What do I need to know before starting an online store? originally appeared on Quora - the knowledge sharing network where compelling questions are answered by people with unique insights.
This is a great question!
Unfortunately for many entrepreneurs, they wait until their venture becomes popular before they look into their legal obligations - and this is a recipe for disaster!
There are many things you need to look into legally as your business is building.
Scaling is tough to master. In fact, THE NUMBER ONE reason a startup fails is that the people in charge decided to scale too quickly.
With this, your business might be growing, and you may be confident that everything is going well, but the whole shebang could fall apart because somewhere, somehow, you're unprepared for any consequences of a larger business.
As Biggie once said - 'Mo' money, mo' problems.'
With a large enterprise, you will have more potential legal issues. So it's better for you to deal with them as and when your business grows.
Please don't wait for your online store to get popular, but look into these (and more factors) before you do:
Your idea may be fantastic and innovative, but you need to ensure that you are aware of any competitors you have and how similar your idea may be to others. By not taking the time to do this research, you could find yourself in some serious legal trouble.
In regards to your online store, this could involve the logos and catchphrases you use in your store's branding, or even in the products or services that you provide on your website.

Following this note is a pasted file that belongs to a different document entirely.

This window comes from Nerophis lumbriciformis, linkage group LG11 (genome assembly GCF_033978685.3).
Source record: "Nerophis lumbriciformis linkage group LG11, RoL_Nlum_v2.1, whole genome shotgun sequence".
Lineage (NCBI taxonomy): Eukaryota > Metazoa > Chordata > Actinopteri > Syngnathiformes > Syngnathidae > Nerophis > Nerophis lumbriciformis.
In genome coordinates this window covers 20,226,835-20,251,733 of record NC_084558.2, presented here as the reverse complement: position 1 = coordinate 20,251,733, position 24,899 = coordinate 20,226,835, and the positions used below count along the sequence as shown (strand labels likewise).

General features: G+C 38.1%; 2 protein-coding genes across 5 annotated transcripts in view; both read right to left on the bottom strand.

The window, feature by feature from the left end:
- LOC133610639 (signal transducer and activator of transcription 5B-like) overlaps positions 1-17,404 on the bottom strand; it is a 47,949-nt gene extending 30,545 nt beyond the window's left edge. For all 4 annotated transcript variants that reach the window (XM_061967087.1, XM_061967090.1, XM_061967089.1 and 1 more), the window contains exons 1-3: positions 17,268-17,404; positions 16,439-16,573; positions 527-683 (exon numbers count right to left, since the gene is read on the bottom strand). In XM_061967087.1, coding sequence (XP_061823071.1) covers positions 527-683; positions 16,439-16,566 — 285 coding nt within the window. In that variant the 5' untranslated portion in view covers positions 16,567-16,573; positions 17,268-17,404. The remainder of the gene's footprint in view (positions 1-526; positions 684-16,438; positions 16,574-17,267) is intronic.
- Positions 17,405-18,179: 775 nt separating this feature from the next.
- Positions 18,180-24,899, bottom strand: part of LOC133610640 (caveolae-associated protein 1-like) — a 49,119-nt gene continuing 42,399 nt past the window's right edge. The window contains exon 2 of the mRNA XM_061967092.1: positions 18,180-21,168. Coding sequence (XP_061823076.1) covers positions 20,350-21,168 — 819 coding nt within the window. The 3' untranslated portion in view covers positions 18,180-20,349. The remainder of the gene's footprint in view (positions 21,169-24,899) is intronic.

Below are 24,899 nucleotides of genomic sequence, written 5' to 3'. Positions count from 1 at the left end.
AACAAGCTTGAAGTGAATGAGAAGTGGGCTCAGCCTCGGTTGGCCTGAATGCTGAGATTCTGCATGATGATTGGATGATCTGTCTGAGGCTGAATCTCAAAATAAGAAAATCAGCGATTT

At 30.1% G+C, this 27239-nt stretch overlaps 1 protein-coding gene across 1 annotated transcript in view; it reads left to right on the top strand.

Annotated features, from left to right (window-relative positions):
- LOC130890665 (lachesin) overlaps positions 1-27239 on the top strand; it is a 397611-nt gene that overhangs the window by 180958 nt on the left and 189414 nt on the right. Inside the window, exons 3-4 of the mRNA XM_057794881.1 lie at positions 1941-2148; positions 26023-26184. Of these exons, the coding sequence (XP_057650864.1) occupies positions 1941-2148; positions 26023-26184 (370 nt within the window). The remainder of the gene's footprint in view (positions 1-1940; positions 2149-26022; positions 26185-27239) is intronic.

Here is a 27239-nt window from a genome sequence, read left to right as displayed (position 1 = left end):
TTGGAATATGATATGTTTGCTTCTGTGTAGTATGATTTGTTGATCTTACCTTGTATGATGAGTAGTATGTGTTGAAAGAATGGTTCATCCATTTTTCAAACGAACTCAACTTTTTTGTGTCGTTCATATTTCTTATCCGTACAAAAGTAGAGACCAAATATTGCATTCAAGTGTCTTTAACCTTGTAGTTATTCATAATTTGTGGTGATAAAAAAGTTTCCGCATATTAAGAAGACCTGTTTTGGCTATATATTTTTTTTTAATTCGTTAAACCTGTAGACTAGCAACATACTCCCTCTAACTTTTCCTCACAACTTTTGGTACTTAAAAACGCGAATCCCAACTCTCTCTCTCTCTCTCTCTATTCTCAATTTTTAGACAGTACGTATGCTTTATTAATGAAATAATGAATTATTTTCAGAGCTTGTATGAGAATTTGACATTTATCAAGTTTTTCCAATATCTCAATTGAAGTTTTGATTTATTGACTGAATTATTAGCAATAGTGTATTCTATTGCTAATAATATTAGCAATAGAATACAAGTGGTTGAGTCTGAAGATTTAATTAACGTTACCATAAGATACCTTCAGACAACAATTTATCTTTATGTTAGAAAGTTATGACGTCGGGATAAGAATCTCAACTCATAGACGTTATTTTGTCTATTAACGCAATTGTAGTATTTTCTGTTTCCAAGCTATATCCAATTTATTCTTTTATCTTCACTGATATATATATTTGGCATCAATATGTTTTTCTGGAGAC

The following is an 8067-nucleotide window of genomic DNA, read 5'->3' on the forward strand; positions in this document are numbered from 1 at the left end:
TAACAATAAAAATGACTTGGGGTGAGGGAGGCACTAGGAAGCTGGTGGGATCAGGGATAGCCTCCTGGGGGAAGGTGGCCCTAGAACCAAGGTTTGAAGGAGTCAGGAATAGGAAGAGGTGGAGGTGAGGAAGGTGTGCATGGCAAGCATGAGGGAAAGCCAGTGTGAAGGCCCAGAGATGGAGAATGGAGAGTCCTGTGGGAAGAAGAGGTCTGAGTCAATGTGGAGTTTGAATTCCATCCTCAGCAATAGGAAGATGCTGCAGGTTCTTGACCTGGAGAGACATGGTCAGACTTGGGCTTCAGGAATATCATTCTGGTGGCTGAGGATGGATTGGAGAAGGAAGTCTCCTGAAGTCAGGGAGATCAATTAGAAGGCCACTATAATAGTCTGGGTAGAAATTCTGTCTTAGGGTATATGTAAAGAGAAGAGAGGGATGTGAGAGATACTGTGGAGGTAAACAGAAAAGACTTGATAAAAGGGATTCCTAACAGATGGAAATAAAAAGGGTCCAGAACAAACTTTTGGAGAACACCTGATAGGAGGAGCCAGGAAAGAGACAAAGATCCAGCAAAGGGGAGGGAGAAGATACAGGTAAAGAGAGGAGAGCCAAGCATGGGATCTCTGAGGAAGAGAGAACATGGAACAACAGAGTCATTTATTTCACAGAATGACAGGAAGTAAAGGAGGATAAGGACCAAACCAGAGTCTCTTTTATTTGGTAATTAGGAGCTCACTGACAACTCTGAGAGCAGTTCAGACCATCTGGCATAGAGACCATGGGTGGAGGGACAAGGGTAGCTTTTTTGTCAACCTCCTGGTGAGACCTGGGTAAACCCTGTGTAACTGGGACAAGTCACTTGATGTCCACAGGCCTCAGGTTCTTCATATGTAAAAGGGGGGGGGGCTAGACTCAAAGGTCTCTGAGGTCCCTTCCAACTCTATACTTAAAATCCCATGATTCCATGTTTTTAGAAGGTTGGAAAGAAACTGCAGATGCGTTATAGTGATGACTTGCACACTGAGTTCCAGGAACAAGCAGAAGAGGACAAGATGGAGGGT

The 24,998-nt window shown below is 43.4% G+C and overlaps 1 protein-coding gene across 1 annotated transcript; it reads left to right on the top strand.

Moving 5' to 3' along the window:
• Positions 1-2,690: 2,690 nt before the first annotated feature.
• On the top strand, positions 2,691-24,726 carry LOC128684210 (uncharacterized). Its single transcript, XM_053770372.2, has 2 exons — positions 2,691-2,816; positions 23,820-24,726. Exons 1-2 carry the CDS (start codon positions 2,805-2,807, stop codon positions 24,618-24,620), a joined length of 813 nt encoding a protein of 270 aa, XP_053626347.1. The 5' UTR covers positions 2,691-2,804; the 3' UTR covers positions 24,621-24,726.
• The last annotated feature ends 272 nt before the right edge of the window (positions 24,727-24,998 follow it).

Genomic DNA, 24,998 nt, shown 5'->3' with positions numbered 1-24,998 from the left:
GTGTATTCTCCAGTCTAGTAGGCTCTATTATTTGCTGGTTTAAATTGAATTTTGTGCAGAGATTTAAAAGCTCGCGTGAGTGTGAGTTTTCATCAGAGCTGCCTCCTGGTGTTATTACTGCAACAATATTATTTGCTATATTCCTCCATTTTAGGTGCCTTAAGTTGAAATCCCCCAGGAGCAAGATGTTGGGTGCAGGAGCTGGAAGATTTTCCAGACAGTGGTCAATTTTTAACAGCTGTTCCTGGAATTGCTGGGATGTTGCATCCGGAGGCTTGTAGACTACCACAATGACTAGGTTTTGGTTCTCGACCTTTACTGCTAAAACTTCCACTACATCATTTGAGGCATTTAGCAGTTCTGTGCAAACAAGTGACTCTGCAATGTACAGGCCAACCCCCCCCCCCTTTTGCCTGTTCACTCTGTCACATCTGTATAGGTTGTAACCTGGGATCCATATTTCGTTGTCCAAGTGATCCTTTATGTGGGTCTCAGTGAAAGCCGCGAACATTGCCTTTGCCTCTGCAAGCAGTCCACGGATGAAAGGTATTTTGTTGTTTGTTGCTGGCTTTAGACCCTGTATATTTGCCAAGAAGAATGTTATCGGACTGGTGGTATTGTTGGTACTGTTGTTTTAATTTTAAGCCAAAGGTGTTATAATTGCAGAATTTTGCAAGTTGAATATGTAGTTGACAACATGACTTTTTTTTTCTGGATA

On the flipside, you need to protect your ideas, too. Terms and Conditions for your site will inform others that your IP belongs to you. By ensuring your legal ownership of intellectual property, in the case of another party stealing your ideas, the law will be on your side.
The people you work with
You might be working all by yourself to make this online store work. But the most successful businesses have a variety of people contributing in a variety of ways. More talent means more skills and perspectives - but too many cooks can spoil a broth. A robust Shareholder's Agreement will ensure that if there is more than one owner, everyone's interests will be protected as much as possible. A Director's Service Agreement will provide the same assurances for the Directors who are involved in the day-to-day running of your business. An Employment Agreement is ESSENTIAL once your business is large enough to need more people, as it protects you and lets your employees know of their rights and responsibilities. However, let all the other documents aforementioned, you need to get that sorted ASAP.
Hope this helps! If you would like any more help, please don't hesitate to get in touchor
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